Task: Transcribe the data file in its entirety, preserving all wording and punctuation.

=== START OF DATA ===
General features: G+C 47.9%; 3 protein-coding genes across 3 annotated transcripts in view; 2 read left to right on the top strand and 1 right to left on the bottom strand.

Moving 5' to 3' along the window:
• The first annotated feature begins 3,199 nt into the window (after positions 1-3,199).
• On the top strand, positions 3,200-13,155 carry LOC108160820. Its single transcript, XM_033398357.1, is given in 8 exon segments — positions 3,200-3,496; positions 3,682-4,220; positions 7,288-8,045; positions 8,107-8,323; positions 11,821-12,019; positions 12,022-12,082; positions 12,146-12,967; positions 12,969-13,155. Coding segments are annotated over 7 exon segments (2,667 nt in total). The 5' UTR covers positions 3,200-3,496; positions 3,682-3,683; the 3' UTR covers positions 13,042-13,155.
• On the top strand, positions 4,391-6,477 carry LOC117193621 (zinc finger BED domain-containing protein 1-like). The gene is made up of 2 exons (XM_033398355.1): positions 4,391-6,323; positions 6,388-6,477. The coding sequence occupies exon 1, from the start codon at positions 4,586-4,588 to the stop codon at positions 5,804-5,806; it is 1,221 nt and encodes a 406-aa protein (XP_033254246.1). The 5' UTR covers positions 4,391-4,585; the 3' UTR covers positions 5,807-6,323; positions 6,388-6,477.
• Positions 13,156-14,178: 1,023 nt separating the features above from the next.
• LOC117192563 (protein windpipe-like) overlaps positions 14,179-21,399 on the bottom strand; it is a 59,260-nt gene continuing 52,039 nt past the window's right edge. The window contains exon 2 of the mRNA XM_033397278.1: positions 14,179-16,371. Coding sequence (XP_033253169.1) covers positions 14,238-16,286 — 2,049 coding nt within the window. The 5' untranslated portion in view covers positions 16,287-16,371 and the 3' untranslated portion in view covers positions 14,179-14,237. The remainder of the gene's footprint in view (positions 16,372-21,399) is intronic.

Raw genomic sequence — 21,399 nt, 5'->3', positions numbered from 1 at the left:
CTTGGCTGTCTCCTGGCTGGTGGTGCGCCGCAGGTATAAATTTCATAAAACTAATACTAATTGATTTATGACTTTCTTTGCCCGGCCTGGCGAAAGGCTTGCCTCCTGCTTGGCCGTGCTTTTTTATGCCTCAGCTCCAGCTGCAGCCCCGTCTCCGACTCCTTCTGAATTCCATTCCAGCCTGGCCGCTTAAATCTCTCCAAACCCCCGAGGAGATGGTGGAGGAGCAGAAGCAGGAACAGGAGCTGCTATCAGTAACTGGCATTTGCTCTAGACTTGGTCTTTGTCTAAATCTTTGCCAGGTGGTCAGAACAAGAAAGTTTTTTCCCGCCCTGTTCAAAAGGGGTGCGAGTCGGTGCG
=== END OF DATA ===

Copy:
General features: G+C 47.9%; 3 protein-coding genes across 3 annotated transcripts in view; 2 read left to right on the top strand and 1 right to left on the bottom strand.

Moving 5' to 3' along the window:
• The first annotated feature begins 3,199 nt into the window (after positions 1-3,199).
• On the top strand, positions 3,200-13,155 carry LOC108160820. Its single transcript, XM_033398357.1, is given in 8 exon segments — positions 3,200-3,496; positions 3,682-4,220; positions 7,288-8,045; positions 8,107-8,323; positions 11,821-12,019; positions 12,022-12,082; positions 12,146-12,967; positions 12,969-13,155. Coding segments are annotated over 7 exon segments (2,667 nt in total). The 5' UTR covers positions 3,200-3,496; positions 3,682-3,683; the 3' UTR covers positions 13,042-13,155.
• On the top strand, positions 4,391-6,477 carry LOC117193621 (zinc finger BED domain-containing protein 1-like). The gene is made up of 2 exons (XM_033398355.1): positions 4,391-6,323; positions 6,388-6,477. The coding sequence occupies exon 1, from the start codon at positions 4,586-4,588 to the stop codon at positions 5,804-5,806; it is 1,221 nt and encodes a 406-aa protein (XP_033254246.1). The 5' UTR covers positions 4,391-4,585; the 3' UTR covers positions 5,807-6,323; positions 6,388-6,477.
• Positions 13,156-14,178: 1,023 nt separating the features above from the next.
• LOC117192563 (protein windpipe-like) overlaps positions 14,179-21,399 on the bottom strand; it is a 59,260-nt gene continuing 52,039 nt past the window's right edge. The window contains exon 2 of the mRNA XM_033397278.1: positions 14,179-16,371. Coding sequence (XP_033253169.1) covers positions 14,238-16,286 — 2,049 coding nt within the window. The 5' untranslated portion in view covers positions 16,287-16,371 and the 3' untranslated portion in view covers positions 14,179-14,237. The remainder of the gene's footprint in view (positions 16,372-21,399) is intronic.

Raw genomic sequence — 21,399 nt, 5'->3', positions numbered from 1 at the left:
CTTGGCTGTCTCCTGGCTGGTGGTGCGCCGCAGGTATAAATTTCATAAAACTAATACTAATTGATTTATGACTTTCTTTGCCCGGCCTGGCGAAAGGCTTGCCTCCTGCTTGGCCGTGCTTTTTTATGCCTCAGCTCCAGCTGCAGCCCCGTCTCCGACTCCTTCTGAATTCCATTCCAGCCTGGCCGCTTAAATCTCTCCAAACCCCCGAGGAGATGGTGGAGGAGCAGAAGCAGGAACAGGAGCTGCTATCAGTAACTGGCATTTGCTCTAGACTTGGTCTTTGTCTAAATCTTTGCCAGGTGGTCAGAACAAGAAAGTTTTTTCCCGCCCTGTTCAAAAGGGGTGCGAGTCGGTGCG